By Kelsey Davenport
North Korea is stepping up pressure on the United States in its push for the Trump administration to grant sanctions relief early in the denuclearization process.
In addition to canceling the meeting scheduled for Nov. 8 in New York between U.S. Secretary of State Mike Pompeo and his negotiating counterpart, Kim Yong Chol, North Korea drew attention to its military capabilities by announcing that it tested a new, unspecified “ultramodern tactical weapon.”
These steps come as Pyongyang is ratcheting up its condemnation of U.S. sanctions policy and calling for relief earlier in the process. (See ACT, November 2018.)
Although Pyongyang’s voluntary testing moratorium only covers its long-range ballistic missiles and nuclear warheads, until now North Korea has refrained from military activities and testing in 2018 that might be viewed by South Korea or the United States as provocative. This Nov. 16 test might be a signal to Washington that North Korea will test military systems if talks do not produce results soon.
North Korea did not provide details about the weapon, but emphasized that it was a tactical system. North Korean leader Kim Jong Un was described in the state-run Korean Central News Agency (KCNA) as “expressing great satisfaction” in the test and noting that it was a “striking demonstration” of the “rapidly developing defense capability of the country.”
The Trump administration downplayed the test, and the State Department issued a statement saying that the United States remains confident the promises of the Singapore summit document will be fulfilled.
The State Department initially blamed the meeting cancellation on scheduling difficulties. After North Korea announced it had canceled the meeting, Nikki Haley, U.S. ambassador to the UN, said Pyongyang was not ready and so the talks had to be postponed. No new date has been announced.
The cancellation comes as North Korea and the United States continue to trade barbs over the pace of sanctions relief and next steps in the process.
Initially it appeared that North Korea was seeking U.S. agreement on a peace declaration ending the Korean War, but it increasingly looks like Pyongyang is now prioritizing sanctions relief. North Korea may be emboldened by support for sanctions removal from Russia, China, and, to a lesser extent, South Korea, all of which are calling for the United States to ease restrictions earlier in the negotiating process.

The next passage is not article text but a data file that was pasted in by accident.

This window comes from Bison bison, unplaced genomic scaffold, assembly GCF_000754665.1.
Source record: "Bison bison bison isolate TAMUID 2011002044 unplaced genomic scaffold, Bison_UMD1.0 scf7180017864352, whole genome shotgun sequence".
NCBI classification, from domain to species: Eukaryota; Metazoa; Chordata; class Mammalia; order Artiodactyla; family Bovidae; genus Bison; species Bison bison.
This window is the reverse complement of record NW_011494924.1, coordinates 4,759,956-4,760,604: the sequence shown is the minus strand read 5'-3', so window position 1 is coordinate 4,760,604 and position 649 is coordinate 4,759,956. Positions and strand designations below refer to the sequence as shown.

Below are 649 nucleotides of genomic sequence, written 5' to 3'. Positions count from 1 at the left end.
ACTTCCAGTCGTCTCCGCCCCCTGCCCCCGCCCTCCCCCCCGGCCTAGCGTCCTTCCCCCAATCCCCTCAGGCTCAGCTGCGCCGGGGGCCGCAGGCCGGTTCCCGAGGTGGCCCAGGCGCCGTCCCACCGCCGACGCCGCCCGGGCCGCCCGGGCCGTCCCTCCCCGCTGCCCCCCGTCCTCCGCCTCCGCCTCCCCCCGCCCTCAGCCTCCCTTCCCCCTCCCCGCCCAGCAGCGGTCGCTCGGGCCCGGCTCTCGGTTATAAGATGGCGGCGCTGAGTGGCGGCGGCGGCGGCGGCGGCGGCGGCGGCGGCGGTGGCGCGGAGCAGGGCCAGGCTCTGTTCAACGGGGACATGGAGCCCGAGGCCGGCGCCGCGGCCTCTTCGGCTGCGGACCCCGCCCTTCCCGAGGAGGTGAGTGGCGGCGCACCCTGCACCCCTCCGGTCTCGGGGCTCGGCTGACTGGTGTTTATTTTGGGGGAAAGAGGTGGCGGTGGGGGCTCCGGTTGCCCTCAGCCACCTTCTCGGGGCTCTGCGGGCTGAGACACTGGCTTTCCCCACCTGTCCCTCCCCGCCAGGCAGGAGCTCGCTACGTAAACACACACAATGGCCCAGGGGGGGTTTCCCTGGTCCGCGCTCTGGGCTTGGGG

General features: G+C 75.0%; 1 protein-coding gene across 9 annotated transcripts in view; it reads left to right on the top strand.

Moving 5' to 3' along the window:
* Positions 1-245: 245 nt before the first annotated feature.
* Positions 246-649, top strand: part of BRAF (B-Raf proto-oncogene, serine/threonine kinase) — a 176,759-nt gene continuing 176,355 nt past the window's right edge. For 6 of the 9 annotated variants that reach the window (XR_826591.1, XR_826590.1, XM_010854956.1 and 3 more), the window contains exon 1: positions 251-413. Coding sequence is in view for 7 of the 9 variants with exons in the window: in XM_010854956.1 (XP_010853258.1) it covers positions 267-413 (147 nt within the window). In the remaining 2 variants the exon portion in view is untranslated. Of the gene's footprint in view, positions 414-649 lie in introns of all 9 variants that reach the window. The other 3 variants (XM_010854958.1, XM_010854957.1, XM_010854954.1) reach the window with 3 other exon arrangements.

KCNA quoted Kim on Nov. 1 as saying that “vicious sanctions” imposed by “hostile forces” stand in North Korea’s way “toward promotion of peoples well-being and development.”
The following day, KCNA ran a commentary criticizing U.S. sanctions and saying that the United States “should not forget what it promised” in Singapore and that there is “no justification for sanctions” after the “active and preemptive” steps taken by North Korea.
The steps likely referred to North Korea’s voluntary moratorium on nuclear and long-range missile testing issued in April and dismantlement of the nuclear test site in May. (See ACT, June 2018.)
Haley said on Nov. 8, however, that it is North Korea’s turn to act and said that the United States has “given a lot of carrots up until now” and will not “get rid of the stick because they have not done anything to warrant getting rid of the sanctions yet.”
The United States continues to press for full sanction implementation until the denuclearization process is completed, but there is already evidence that adherence is slipping.
The annual report of the U.S.-China Economic and Security Review Commission, released in November, concluded that “Beijing appears to have already started to loosen enforcement of sanctions on North Korea, undermining the U.S. ‘maximum pressure’ campaign.”
The report recommended that the Treasury Department provide a report assessing Chinese enforcement and a list of entities that continue to conduct trade with North Korea.
Haley called out Russia after a UN Security Council meeting for pushing to lift certain sanctions on North Korea, particularly as they apply to what Russia describes as “serious humanitarian problems.” The Russian mission to the United Nations said in a statement that the current situation is “absolutely unacceptable” because it violates decisions made by the council that sanctions should not be directed at the North Korean people.
Haley said that the U.S. goal is to ensure that humanitarian aid is not compromised and that the Trump administration is “taking our time in vetting that very carefully.”
Despite the stalled progress, planning appears to be continuing for a second summit between Trump and Kim.
Vice President Mike Pence said on Nov. 15 in an NBC interview that the summit was going to happen and the two leaders would decide on a “verifiable plan” for North Korea to make a declaration detailing its nuclear and missile capabilities.
Contrary to expectations, Pence said that the United States will not require that North Korea provide a complete list of its nuclear weapons and missile sites ahead of the second summit. The Trump administration reportedly had been pursuing such a declaration from North Korea since Pompeo went to Pyongyang in July after the Singapore summit. (See ACT, September 2018.)